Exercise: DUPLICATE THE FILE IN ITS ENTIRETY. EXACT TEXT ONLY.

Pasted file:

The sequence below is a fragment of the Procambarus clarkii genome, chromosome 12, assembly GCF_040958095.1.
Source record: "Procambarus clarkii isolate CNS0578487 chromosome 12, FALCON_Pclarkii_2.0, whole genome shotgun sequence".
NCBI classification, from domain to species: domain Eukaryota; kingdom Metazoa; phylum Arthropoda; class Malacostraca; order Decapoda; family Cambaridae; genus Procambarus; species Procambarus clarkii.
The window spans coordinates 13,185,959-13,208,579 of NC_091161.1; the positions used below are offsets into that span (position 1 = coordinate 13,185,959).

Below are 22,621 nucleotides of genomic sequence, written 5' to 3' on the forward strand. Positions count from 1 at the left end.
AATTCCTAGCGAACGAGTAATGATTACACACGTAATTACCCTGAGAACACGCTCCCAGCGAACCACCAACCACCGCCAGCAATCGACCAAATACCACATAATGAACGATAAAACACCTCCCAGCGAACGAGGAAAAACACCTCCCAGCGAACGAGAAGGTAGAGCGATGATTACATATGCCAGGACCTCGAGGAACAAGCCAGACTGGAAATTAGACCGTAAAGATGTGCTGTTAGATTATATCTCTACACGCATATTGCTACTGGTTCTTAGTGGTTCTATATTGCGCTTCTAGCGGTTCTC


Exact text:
The sequence below is a fragment of the Procambarus clarkii genome, chromosome 12, assembly GCF_040958095.1.
Source record: "Procambarus clarkii isolate CNS0578487 chromosome 12, FALCON_Pclarkii_2.0, whole genome shotgun sequence".
NCBI classification, from domain to species: domain Eukaryota; kingdom Metazoa; phylum Arthropoda; class Malacostraca; order Decapoda; family Cambaridae; genus Procambarus; species Procambarus clarkii.
The window spans coordinates 13,185,959-13,208,579 of NC_091161.1; the positions used below are offsets into that span (position 1 = coordinate 13,185,959).

Below are 22,621 nucleotides of genomic sequence, written 5' to 3' on the forward strand. Positions count from 1 at the left end.
AATTCCTAGCGAACGAGTAATGATTACACACGTAATTACCCTGAGAACACGCTCCCAGCGAACCACCAACCACCGCCAGCAATCGACCAAATACCACATAATGAACGATAAAACACCTCCCAGCGAACGAGGAAAAACACCTCCCAGCGAACGAGAAGGTAGAGCGATGATTACATATGCCAGGACCTCGAGGAACAAGCCAGACTGGAAATTAGACCGTAAAGATGTGCTGTTAGATTATATCTCTACACGCATATTGCTACTGGTTCTTAGTGGTTCTATATTGCGCTTCTAGCGGTTCTC